3 days ago
Tuesday, May 13, 2008
In the summer of 2005, Doreen and I traveled for a few weeks in Southwest China, including Sichuan, where there was a very large earthquake a few days ago. We spent most of our time on the Tibetean plateau in Qinghai, Gansu, and Northern Sichuan provinces. But toward the end of our trip we took a long bus ride from Northern Sichuan down to Chengdu, which is the capital of Sichuan and is in the central part of the province. This route took us right through the area near the epicenter of the earthquake.
I looked through the photos from the trip and found the picture shown above. I took this during the bus ride to Chengdu. There had been lots and lots of rain, and mud and rockslides closed the road at times leading to large delays. This picture was taken during one such delay, when almost everybody got out of their vehicles. In the distance along the road you can see some small wooden shacks. These were probably temporary housing for workers doing road construction.
The road, so far as I could tell, was the only even remotely major road heading north out of Chengdu. You can see from the picture that the road was built into a pretty steep hillside on which there had been considerable erosion. The road follows a river out of the mountains for most of its descent from the plateau. So it's easy to imagine all sorts of mudslides blocking the road, making it difficult to get resources from Chengdu north to the area that is hardest hit. There are also numerous tunnels through the mountains. Again, I could easily imagine that the tunnels were damaged in the earthquake.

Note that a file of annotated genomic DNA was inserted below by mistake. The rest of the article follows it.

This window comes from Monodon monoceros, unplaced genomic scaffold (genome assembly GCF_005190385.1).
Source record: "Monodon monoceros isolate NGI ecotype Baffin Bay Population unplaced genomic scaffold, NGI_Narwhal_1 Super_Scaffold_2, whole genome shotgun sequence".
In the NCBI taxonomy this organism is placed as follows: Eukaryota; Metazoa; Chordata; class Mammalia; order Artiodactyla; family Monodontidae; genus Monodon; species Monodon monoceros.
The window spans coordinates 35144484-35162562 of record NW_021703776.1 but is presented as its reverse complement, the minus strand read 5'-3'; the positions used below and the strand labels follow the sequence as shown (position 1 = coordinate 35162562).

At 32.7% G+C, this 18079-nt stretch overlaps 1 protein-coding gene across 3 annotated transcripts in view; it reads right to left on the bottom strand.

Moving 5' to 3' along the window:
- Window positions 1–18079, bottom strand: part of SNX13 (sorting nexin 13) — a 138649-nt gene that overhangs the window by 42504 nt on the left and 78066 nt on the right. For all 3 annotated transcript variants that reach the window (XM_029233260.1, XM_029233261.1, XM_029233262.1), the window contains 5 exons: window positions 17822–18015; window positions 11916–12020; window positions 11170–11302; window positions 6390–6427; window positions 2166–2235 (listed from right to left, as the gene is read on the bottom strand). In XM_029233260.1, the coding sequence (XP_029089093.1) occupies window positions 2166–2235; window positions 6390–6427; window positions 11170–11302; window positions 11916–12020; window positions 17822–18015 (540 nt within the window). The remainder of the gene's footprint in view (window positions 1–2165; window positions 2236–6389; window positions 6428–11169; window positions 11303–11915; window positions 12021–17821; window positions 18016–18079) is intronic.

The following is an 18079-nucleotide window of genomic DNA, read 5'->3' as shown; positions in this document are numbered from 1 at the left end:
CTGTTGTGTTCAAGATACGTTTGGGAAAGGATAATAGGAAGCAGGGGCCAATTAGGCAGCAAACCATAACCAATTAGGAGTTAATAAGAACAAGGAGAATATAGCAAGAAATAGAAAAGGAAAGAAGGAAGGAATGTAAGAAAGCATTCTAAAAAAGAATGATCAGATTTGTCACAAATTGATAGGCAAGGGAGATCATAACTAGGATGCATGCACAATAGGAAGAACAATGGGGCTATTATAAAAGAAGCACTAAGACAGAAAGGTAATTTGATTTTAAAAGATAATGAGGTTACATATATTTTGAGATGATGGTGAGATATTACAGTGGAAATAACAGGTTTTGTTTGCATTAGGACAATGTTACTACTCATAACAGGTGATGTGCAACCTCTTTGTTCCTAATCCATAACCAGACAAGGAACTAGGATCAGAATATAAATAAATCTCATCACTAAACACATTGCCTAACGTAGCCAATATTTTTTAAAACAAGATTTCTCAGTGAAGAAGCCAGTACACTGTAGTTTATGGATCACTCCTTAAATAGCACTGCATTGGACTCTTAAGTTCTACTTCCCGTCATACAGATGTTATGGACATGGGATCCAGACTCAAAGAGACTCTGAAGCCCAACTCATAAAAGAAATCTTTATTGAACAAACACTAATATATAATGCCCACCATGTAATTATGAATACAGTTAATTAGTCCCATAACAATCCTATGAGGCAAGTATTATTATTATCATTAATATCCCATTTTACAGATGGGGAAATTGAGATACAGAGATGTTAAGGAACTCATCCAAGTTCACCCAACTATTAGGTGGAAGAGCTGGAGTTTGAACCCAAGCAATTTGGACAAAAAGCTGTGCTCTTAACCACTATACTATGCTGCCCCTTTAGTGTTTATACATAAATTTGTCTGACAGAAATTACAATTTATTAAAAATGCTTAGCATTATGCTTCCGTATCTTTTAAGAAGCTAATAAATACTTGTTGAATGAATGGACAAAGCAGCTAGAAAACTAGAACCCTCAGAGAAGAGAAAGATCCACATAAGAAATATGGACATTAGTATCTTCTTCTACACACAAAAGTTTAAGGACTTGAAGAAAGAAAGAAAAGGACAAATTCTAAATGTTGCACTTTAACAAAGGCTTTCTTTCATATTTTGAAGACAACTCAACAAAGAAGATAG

Chengdu itself was a pretty nice city. It's huge--around ten million people--but it's surprisingly mellow for a city of this size. Doreen and I had a pleasant few days there. After a bunch of time on the road and some fairly primitive accomodations, it was nice to be at backpacker hotel with good showers and cold beer. We also saw many pandas at the zoo, which was very cool.
Anyway, the situation in Sichuan sounds horrible. There are lots of stuctures in China, especially outside of the cities, which appear to be rather poorly built. I'd guess that the cities and towns north of Chengdu suffered incredible damage.